Wed Oct 24, 2012 4:47pm EDT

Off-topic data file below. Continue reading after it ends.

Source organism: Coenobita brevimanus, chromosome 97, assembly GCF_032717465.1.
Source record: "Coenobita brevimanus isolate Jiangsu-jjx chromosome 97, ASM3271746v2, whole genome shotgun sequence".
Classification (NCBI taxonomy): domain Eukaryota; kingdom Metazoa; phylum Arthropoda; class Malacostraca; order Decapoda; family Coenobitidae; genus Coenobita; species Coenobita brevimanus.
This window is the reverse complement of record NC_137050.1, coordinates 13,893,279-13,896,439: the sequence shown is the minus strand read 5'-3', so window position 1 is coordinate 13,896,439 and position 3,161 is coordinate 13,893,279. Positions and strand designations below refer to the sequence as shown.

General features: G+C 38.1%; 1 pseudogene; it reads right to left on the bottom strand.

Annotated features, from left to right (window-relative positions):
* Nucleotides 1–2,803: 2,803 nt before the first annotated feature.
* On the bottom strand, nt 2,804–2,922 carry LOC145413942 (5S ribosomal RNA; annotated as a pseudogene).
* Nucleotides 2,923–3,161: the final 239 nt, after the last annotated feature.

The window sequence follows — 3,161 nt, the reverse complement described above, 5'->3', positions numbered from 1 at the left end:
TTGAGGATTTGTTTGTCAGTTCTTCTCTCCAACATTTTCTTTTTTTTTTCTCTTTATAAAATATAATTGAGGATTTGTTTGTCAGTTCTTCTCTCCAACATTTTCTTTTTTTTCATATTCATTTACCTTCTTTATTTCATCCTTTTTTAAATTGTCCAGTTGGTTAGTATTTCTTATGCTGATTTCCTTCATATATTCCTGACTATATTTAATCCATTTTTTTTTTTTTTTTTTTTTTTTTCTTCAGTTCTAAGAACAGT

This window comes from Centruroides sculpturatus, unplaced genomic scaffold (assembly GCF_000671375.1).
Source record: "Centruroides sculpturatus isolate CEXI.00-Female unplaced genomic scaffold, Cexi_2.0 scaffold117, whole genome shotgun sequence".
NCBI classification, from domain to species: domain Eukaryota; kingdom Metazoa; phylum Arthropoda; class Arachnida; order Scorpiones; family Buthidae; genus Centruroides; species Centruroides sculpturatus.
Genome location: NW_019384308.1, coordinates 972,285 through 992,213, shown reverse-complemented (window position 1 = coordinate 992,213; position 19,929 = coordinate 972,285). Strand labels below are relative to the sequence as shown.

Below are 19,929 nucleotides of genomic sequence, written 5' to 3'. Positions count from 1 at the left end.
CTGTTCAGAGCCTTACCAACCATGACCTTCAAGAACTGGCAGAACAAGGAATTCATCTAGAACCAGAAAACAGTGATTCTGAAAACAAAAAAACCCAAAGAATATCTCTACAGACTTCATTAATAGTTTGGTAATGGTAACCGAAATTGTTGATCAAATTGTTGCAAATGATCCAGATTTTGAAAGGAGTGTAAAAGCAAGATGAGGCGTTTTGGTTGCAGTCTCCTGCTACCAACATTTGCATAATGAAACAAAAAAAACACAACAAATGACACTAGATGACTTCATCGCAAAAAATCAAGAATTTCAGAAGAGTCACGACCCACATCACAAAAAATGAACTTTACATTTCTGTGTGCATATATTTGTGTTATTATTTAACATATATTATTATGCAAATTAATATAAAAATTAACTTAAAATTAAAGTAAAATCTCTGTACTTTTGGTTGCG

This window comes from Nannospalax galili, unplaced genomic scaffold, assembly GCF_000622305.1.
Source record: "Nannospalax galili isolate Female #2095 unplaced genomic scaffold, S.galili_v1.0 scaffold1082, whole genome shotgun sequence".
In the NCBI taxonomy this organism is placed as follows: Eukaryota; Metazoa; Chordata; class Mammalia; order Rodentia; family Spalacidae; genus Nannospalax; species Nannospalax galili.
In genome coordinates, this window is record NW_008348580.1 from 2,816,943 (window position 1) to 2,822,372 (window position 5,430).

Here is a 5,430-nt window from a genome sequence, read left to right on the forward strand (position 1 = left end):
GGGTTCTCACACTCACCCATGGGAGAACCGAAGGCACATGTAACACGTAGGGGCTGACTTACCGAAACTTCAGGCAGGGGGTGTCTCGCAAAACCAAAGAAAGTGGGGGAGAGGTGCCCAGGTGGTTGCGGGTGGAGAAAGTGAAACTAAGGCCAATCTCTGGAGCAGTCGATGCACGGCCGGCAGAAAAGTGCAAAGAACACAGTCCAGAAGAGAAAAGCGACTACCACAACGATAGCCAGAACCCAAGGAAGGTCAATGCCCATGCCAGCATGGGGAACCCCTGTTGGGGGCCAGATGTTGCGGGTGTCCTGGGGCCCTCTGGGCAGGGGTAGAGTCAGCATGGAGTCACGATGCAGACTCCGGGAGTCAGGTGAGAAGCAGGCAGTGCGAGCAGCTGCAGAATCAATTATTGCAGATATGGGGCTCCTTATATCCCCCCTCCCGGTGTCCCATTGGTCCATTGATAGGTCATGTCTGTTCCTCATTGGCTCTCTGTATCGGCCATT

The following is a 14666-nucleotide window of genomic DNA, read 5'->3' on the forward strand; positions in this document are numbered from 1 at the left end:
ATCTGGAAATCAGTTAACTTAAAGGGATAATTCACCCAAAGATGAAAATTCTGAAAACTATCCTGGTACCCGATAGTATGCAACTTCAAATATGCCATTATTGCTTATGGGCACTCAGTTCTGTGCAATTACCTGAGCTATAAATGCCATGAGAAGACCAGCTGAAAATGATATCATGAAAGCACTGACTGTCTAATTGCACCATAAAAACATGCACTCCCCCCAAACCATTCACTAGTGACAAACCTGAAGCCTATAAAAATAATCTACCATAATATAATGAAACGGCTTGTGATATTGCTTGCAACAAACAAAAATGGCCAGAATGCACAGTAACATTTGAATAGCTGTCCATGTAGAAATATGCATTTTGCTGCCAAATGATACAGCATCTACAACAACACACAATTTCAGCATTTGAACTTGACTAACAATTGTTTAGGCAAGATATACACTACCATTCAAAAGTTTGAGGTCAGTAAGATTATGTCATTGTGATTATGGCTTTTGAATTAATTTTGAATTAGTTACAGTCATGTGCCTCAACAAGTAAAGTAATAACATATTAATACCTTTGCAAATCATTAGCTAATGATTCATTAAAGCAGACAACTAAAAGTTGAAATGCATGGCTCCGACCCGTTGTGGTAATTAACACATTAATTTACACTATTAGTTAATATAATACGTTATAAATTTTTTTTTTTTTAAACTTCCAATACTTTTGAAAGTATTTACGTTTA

* C$ ends at C$0.9949 versus US$, or $1.0051 * C$ slides on comment by Bank of Canada head * Global growth worries add to C$ weakness * Bond prices climb, outperform Treasuries By Claire Sibonney TORONTO, Oct 24 (Reuters) - The Canadian dollar weakened against its U.S. counterpart on Wednesday after the head of the Bank of Canada said the case for raising interest rates was "less imminent." The currency hit a session low after the central bank's governor, Mark Carney, made the comment in a news conference, citing weak third-quarter growth and more slack in the economy. "When Carney said that the case for raising rates is less imminent, that jolted the market," said David Watt, chief economist for HSBC Canada. Overnight index swaps, which trade based on expectations for the central bank's key policy rate, showed that after the report and Carney's comments traders scaled back bets on a rate hike in late 2013. Earlier in the day, Canada's dollar had hit its strongest level since last Friday as traders cheered the bank's decision on Tuesday to retain hawkish language in its rate-setting statement. The bank's tightening stance contrasts sharply with the monetary easing on offer in the United States and most other developed economies. But Carney's comment qualifying the central bank's view quickly knocked the currency lower. "We've taken back some of the impact we had yesterday," said Mark Chandler, head of Canadian fixed income and currency strategy at Royal Bank of Canada. "It was basically off of comments which the market took to heart today but really wasn't much different from what the bank had talked about before, that rate hikes weren't imminent," he said. C$ RALLY UNWINDS A Reuters poll on Wednesday showed most of Canada's primary dealers still expect the Bank of Canada to hold off raising interest rate until late next year or 2014. The Canadian dollar ended the North American session at C$0.9949 to the greenback, or $1.0051, compared with C$0.9927, or $1.0074, at Tuesday's North American close. The currency at one point hit a session low of C$0.9959, or $1.0041. The currency underperformed most other majors. Support for the Canadian dollar is still seen near U.S. dollar parity, around the 100- and 200-day moving averages. The Canadian dollar's weakness was compounded on signs that the euro zone is heading toward a deeper recession than previously feared. This contributed to a broader rise in the safe-haven greenback against most major currencies. [MKTS/GLOB} Short-term Canadian government debt prices received a boost from Carney's comments, outperforming U.S. Treasuries. The two-year bond rose 5 Canadian cents to yield 1.118 percent, while the benchmark 10-year bond gained 4 Canadian cents to yield 1.847 percent.